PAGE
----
Making Your Content Creation More Efficient
One of the biggest barriers to entry to creating video content is a lack of resources. Time, money, people – there’s never enough of the things you need. At least that seems to be the perception among a lot of the people we talk to. The reality is that efficient content creation is a very attainable goal.
Old-school video production folks might advocate for a big budget to come in for a full day (or days) to create one big video. Maybe this video would turn into a TV spot. Maybe it would play at the start of a tradeshow. Maybe it would be used as a training resource. Maybe one of those things was all you needed to get out of this shoot.
The current landscape of video production and distribution has necessitated a change in the way marketers think about this process. Every brand is (or should be) on social media, and in order to most effectively leverage your social channels, they need to be filled with rich media content. That means that getting one video out of a shoot doesn’t cut it anymore.
Luckily, there are some simple ways that you can stretch your resources to feed your marketing machine with high quality content.
Make the Most of Your Time
We’ve talked a lot in the past about making one shoot turn into many videos, and it’s a crucial component of efficient content creation. Even if you go into a project with the goal of creating one “cornerstone” piece of content like a case study or feature video, that doesn’t mean that’s all you have to get out of a shoot.
The methodology at 5 Tool Productions is to maximize a filming session so that it’s more than a one-to-one relationship. One shoot can get you a brilliant feature video. But it can also create short-form content maximized for social channels that will feed your marketing machine for an entire month. It may seem too good to be true, but it’s really just a matter of planning out your shoot appropriately, and having clear goals when you start rolling the camera.
Whether you’re working with a production company or in-house, start to think about the things that might normally end up on the cutting room floor. Not everything is perfect for your final feature video or case study, but that doesn’t mean it has no value. The thirty second clip that the video editor dreads having to leave out of the two minute piece could be a perfect clip to use on Instagram or Facebook.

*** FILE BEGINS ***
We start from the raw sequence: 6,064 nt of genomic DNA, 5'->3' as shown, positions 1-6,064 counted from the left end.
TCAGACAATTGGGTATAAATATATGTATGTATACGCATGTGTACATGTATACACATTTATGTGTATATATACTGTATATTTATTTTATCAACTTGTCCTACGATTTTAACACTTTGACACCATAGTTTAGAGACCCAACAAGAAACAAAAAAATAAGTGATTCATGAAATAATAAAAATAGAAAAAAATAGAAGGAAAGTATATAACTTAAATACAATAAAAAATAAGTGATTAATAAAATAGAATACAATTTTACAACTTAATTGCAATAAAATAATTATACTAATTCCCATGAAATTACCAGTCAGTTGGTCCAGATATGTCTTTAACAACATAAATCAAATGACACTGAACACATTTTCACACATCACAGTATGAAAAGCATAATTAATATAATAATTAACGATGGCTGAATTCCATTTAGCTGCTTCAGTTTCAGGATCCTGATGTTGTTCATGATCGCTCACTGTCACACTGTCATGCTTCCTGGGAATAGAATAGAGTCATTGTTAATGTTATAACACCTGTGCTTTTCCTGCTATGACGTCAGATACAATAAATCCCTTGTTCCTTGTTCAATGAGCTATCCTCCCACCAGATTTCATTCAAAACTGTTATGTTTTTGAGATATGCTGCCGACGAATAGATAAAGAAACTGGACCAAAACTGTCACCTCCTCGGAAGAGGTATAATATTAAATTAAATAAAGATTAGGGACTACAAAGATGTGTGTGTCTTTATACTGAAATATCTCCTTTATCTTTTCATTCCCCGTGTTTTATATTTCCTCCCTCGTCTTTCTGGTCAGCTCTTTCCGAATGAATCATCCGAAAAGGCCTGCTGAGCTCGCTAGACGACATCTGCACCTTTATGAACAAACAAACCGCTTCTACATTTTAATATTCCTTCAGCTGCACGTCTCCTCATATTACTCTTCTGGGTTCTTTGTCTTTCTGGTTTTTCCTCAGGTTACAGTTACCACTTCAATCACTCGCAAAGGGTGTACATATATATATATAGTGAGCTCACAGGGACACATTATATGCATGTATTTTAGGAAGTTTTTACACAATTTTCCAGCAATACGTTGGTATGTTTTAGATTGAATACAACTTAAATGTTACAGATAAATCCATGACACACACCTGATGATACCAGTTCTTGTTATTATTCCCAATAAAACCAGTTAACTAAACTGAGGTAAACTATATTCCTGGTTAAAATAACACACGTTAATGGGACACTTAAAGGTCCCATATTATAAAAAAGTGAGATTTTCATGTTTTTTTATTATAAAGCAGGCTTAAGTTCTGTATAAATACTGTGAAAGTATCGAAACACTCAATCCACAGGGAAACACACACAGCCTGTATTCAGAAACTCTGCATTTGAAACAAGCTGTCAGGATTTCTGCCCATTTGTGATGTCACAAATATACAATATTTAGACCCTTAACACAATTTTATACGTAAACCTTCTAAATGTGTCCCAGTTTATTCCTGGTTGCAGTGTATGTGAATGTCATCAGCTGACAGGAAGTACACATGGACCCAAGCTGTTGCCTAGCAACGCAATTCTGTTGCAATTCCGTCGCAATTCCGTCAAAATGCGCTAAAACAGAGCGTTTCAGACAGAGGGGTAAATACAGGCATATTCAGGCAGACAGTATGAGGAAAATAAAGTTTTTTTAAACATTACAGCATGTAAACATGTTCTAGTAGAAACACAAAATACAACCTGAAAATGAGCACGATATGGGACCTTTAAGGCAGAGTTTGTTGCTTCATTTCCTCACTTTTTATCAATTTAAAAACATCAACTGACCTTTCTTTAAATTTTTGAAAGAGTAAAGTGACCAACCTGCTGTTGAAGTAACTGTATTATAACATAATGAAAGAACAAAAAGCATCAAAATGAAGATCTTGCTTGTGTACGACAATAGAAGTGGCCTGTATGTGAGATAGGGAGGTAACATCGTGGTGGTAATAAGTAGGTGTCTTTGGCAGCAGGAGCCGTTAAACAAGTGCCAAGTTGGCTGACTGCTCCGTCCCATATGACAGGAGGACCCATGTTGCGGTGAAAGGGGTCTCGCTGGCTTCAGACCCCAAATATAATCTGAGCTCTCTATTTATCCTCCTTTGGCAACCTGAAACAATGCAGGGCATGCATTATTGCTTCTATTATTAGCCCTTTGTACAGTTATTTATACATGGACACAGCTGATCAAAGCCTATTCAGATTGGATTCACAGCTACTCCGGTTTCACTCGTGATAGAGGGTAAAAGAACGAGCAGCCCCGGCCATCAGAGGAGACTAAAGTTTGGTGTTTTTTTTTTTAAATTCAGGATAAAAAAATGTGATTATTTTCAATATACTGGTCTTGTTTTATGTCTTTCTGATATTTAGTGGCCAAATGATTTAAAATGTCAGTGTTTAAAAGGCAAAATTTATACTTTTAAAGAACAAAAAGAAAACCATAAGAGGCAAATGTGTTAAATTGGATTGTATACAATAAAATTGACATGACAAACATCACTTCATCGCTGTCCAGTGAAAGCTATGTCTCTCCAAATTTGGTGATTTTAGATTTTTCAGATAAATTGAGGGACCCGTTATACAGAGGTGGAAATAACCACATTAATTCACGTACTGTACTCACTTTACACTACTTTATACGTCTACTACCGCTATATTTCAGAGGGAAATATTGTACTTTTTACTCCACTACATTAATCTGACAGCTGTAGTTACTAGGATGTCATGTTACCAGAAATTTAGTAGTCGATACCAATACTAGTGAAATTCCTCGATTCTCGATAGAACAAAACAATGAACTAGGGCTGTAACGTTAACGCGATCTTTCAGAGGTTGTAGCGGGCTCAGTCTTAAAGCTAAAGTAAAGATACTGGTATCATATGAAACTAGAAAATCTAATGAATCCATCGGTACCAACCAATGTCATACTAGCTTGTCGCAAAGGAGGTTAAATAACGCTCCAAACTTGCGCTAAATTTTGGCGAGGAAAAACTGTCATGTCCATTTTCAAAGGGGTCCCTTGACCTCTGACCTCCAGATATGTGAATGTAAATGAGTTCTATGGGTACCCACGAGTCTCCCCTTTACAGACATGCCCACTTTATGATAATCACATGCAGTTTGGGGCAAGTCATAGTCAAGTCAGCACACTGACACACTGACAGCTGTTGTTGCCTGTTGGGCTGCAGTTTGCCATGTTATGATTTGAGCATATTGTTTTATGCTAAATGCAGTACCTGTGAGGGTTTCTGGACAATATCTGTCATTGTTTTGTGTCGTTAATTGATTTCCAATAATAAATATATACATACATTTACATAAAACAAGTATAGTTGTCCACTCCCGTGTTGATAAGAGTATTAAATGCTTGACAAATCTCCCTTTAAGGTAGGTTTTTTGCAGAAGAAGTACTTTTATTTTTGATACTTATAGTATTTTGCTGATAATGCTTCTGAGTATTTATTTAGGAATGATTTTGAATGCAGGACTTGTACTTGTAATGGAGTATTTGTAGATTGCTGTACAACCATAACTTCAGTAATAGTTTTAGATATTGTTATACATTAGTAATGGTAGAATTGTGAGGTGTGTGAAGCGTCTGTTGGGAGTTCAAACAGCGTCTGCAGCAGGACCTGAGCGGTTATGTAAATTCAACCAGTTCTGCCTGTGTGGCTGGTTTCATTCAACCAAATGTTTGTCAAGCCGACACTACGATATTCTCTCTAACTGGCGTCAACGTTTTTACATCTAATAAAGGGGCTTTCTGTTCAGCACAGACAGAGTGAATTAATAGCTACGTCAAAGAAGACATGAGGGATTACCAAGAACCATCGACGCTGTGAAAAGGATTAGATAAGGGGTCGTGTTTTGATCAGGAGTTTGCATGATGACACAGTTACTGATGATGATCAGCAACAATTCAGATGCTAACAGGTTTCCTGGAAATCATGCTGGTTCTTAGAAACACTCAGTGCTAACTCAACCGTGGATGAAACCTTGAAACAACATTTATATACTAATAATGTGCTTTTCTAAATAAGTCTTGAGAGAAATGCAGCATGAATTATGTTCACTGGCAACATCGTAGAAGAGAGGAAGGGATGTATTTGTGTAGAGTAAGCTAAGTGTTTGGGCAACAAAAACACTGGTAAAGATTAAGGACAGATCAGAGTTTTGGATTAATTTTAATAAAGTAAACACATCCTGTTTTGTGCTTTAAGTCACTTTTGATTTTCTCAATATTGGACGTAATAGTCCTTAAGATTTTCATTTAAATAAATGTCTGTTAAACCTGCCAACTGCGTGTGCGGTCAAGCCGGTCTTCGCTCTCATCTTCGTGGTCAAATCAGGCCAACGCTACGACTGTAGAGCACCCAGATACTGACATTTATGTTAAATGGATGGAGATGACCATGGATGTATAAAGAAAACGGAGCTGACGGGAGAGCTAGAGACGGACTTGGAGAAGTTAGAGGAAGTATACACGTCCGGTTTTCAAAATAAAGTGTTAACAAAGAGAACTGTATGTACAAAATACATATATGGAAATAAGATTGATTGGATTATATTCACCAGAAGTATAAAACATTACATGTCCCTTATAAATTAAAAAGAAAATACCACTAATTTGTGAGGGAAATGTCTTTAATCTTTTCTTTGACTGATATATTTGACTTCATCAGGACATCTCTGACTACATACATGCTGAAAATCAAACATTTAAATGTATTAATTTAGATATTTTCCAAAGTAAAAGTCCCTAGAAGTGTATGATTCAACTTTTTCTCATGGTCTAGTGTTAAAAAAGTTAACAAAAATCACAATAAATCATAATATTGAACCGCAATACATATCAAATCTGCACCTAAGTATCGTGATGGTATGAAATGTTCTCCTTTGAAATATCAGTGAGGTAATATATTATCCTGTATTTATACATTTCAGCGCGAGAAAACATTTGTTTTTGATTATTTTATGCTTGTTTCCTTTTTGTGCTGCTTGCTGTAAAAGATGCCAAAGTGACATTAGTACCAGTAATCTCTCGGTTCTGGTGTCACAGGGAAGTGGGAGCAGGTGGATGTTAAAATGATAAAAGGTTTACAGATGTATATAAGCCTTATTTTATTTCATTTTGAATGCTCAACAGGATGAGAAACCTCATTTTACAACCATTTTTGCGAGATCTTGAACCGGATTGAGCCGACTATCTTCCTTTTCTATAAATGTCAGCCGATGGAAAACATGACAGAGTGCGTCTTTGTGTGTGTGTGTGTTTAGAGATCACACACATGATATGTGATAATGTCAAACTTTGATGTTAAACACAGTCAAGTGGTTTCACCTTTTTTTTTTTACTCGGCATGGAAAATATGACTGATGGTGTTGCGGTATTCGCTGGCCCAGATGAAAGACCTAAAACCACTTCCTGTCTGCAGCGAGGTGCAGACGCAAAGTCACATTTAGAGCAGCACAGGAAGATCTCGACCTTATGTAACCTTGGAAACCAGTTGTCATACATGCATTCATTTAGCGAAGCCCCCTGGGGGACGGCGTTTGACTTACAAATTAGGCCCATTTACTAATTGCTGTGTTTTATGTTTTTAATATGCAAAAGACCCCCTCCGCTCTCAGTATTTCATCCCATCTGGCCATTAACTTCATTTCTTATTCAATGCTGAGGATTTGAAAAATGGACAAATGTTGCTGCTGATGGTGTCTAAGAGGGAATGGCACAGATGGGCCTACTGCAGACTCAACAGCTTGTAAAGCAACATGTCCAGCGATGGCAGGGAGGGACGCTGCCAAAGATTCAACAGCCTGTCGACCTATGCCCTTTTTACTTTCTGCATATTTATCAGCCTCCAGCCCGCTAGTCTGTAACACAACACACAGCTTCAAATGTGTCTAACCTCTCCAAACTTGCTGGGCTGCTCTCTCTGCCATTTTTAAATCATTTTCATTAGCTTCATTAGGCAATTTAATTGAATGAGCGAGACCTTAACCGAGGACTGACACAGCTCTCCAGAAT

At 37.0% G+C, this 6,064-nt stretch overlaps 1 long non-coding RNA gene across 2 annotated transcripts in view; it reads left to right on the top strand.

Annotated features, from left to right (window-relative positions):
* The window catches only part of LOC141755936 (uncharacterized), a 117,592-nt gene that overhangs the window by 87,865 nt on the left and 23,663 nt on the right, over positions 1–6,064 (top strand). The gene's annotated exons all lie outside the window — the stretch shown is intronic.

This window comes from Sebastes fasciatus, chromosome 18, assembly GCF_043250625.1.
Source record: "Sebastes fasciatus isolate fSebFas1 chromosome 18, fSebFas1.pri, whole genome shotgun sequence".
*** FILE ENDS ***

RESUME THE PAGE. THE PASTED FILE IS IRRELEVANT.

There are great quotes, clips, and stills in every frame of your shoot. Don’t waste them because you’re too focused on a single end product.
Mundane to You is Exciting to Your Audience
Your day to day may not seem like anything special to you. But to your audience, the inner workings of your daily life are an insider’s glimpse into an unfamiliar world.
By lifting up the curtain and spending time documenting an average day in the life of you and your company, you accomplish a couple of key things.
First and foremost you’re saving time. It might seem to you that a video shoot requires you to stop what you’re doing. Some level of set-up is unavoidable, but by allowing a crew to tag along with you during an average day, you’re able to double-dip. You can work while the things you’re doing are captured for posterity.
Second, this style of shooting brings out a level of authenticity that’s difficult to replicate in other styles. At first it might feel odd to have a camera following you around. Once the initial strangeness wears off, the magic starts to happen and your audience gets to see the real you. A sit down interview is great, but in terms of digging deep it can’t compare to actually showcasing a day in your life.
Failing to Plan is Planning to Fail
One of the biggest mistakes people make going into a shoot is not thinking far enough ahead. Before you ever start rolling the cameras, you need to be thinking about how this shoot, and the resulting content, is going to go to work for you in the short and long term.
There are tons of great resources out there to help you get started with building out a content marketing calendar. This calendar can be a tremendously helpful guide as you go into a shoot. Knowing the content you need for the next four weeks will allow you to grab them from your shoot more effectively. It’s like a seeing-eye picture – you might not even know it’s there until you know what to look for.
As always, you should retain some level of flexibility in your calendar. Let it be a guide, not a box that restrains your creativity.
Iterate, Iterate, Iterate
The blessing and the curse of social media is the volume of content it demands. It simultaneously puts a huge burden on marketers to constantly create more high quality content. This is difficult to budget for, and stressful to keep up with.
On the flip side, it’s an opportunity to constantly be trying and testing new things. Next time you set up a video shoot, commit yourself to getting at least two pieces of content out if instead of one. See what works and build from there.
Efficient content creation isn’t a pipe dream. If you need some help getting started, drop us a note today. We’d love to share some ideas with you!